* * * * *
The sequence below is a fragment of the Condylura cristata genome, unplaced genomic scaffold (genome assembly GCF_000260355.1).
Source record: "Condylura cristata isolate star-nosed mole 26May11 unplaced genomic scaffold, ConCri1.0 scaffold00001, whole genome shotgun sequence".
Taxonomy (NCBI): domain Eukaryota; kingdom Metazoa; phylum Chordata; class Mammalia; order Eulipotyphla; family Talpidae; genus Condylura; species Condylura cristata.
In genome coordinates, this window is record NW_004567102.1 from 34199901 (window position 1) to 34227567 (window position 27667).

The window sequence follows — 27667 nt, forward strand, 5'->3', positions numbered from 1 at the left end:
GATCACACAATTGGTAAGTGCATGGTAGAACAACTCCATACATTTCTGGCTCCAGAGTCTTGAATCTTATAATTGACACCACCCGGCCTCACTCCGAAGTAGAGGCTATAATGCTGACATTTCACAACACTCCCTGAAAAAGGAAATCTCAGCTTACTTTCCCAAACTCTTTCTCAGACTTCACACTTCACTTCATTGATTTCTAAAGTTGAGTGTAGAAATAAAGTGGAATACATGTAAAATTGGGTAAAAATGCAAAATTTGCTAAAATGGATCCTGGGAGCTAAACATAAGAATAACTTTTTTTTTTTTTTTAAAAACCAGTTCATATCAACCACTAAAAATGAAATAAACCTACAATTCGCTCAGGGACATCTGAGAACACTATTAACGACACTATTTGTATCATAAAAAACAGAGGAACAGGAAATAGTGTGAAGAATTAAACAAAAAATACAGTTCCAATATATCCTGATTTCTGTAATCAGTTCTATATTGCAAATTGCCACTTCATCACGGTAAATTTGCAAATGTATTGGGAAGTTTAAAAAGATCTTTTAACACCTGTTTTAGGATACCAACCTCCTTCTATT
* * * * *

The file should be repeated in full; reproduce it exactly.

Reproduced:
The sequence below is a fragment of the Condylura cristata genome, unplaced genomic scaffold (genome assembly GCF_000260355.1).
Source record: "Condylura cristata isolate star-nosed mole 26May11 unplaced genomic scaffold, ConCri1.0 scaffold00001, whole genome shotgun sequence".
Taxonomy (NCBI): domain Eukaryota; kingdom Metazoa; phylum Chordata; class Mammalia; order Eulipotyphla; family Talpidae; genus Condylura; species Condylura cristata.
In genome coordinates, this window is record NW_004567102.1 from 34199901 (window position 1) to 34227567 (window position 27667).

The window sequence follows — 27667 nt, forward strand, 5'->3', positions numbered from 1 at the left end:
GATCACACAATTGGTAAGTGCATGGTAGAACAACTCCATACATTTCTGGCTCCAGAGTCTTGAATCTTATAATTGACACCACCCGGCCTCACTCCGAAGTAGAGGCTATAATGCTGACATTTCACAACACTCCCTGAAAAAGGAAATCTCAGCTTACTTTCCCAAACTCTTTCTCAGACTTCACACTTCACTTCATTGATTTCTAAAGTTGAGTGTAGAAATAAAGTGGAATACATGTAAAATTGGGTAAAAATGCAAAATTTGCTAAAATGGATCCTGGGAGCTAAACATAAGAATAACTTTTTTTTTTTTTTTAAAAACCAGTTCATATCAACCACTAAAAATGAAATAAACCTACAATTCGCTCAGGGACATCTGAGAACACTATTAACGACACTATTTGTATCATAAAAAACAGAGGAACAGGAAATAGTGTGAAGAATTAAACAAAAAATACAGTTCCAATATATCCTGATTTCTGTAATCAGTTCTATATTGCAAATTGCCACTTCATCACGGTAAATTTGCAAATGTATTGGGAAGTTTAAAAAGATCTTTTAACACCTGTTTTAGGATACCAACCTCCTTCTATT